DeMar DeRozan was trying to explain what the acquisition of P.J. Tucker means to the Toronto Raptors on the heels of the team getting Serge Ibaka and how that has to make everyone feel good, right?
He pauses for a split second to gather his thoughts and then nails it off the top of his head.
“I’m pretty sure you have a car, right?” DeRozan said. “You get a new paint job, you’re going to feel a lot better riding around.”
Maybe not Charles Oakley in the realm of great Raptors quotes yet but not bad for a spur of the moment answer.
“I never prepare, it’s all off the top of the head,” he said. “The best way to explain myself is metaphorically, that’s what I’ve got.”
Metaphorically, metaphysically, on the court, off the court, in the court of public perception, whatever; the Raptors now view themselves with an imbued sense of confidence after adding two critical pieces for the stretch run to the NBA playoffs.
Ibaka, the veteran power forward, came aboard a week ago and addresses a dire frontcourt need; Tucker came at Thursday’s NBA trade deadline and is the kind of hard-nosed wing defender whose value goes up exponentially when the stakes get higher. He’s a stopper who takes immense pride in guarding whichever star he has to guard.
“The crazy thing, people always used to ask me who are the three toughest players that guard me the best? I always put P.J. in there first,” DeRozan said. “It was funny when I (heard about) the trade yesterday, I’m glad I don’t have to deal with that.”
It is not only DeRozan who’s glad the 31-year-old Tucker is a teammate now and not an opponent. Tucker’s reputation as a pain-in-the-butt defender is not limited to wings he’s had to check over the years.
“I used to play against him, and even a couple times we end up playing against each other in switch, and he’s a very tough guy,” said Ibaka, the former Oklahoma City Thunder big man who had to face Tucker and the Phoenix Suns at least three times each season. “He likes to compete, play hard, play for his team, so he’s a really tough guy.”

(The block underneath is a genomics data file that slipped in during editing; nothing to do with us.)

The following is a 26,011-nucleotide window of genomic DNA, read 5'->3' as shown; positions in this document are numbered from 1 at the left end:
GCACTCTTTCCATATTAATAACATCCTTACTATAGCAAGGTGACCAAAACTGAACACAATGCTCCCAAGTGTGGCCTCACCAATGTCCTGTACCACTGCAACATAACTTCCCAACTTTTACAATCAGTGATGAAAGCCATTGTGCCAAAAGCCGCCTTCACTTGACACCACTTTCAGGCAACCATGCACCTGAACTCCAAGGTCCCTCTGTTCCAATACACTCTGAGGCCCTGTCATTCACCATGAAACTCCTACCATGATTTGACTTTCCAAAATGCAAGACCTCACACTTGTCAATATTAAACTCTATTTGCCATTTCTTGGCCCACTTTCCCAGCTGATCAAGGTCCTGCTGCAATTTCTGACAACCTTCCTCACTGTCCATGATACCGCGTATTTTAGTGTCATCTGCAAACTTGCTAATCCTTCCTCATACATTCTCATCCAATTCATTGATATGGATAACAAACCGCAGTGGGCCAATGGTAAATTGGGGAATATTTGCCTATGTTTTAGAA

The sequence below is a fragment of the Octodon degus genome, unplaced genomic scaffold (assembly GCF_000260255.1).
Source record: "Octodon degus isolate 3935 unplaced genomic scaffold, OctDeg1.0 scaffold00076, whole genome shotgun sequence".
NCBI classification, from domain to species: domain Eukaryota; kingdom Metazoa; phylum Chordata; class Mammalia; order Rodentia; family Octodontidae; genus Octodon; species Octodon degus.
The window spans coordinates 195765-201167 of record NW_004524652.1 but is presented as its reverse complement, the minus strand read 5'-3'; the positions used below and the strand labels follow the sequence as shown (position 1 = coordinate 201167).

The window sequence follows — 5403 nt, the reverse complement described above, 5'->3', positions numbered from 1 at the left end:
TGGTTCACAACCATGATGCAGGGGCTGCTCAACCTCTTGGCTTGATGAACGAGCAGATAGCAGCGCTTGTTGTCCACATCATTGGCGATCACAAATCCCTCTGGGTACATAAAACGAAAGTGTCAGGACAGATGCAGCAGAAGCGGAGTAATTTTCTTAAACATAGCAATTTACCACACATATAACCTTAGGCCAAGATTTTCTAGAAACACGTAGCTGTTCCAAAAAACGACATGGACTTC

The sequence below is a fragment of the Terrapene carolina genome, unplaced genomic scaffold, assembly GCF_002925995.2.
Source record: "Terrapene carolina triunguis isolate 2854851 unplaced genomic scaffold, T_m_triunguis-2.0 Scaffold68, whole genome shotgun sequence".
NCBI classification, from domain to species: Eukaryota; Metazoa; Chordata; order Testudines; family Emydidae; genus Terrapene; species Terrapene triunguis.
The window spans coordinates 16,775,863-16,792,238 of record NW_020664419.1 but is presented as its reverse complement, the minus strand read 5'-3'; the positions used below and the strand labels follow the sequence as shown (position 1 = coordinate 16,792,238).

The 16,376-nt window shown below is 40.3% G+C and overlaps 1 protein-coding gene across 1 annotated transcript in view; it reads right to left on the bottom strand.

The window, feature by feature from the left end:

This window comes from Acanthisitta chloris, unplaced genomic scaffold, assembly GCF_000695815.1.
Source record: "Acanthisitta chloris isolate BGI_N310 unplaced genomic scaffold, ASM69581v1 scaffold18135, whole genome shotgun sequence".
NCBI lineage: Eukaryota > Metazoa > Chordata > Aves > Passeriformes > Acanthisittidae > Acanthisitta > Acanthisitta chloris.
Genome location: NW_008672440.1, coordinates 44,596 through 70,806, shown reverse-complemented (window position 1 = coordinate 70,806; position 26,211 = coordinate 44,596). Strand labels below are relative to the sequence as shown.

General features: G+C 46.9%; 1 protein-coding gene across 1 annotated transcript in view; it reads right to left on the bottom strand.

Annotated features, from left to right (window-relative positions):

When Raptors coach Dwane Casey, never averse to having experienced, tough-minded, defensive-oriented players at his disposal, rattles off the attributes he sees in Tucker, the feeling is that the coach is describing his ideal player.
“He’s physical. He’s a man. He’s seen it all. He knows the league. He’s experienced,” Casey said. “He’s not going to be surprised too many times. He takes the defensive challenge, one-on-one, man-to-man, you don’t have to hide him. That’s what we need.”
The general consensus around the NBA was that the Raptors “won” the trade deadline by adding Tucker and Ibaka while the other top teams in the East basically stood pat. It’s sure to ratchet up the attention on the team during the stretch run.
It sent DeRozan searching for another of his metaphors.
“I don’t think it’s pressure. It’s part of your job,” he said. “They take you to somewhere to write a story, it’s on you to come up with a story, right? It’s just our job. They put things together and it’s on us to go out there and play, do what we’re supposed to do. It’s on us.”
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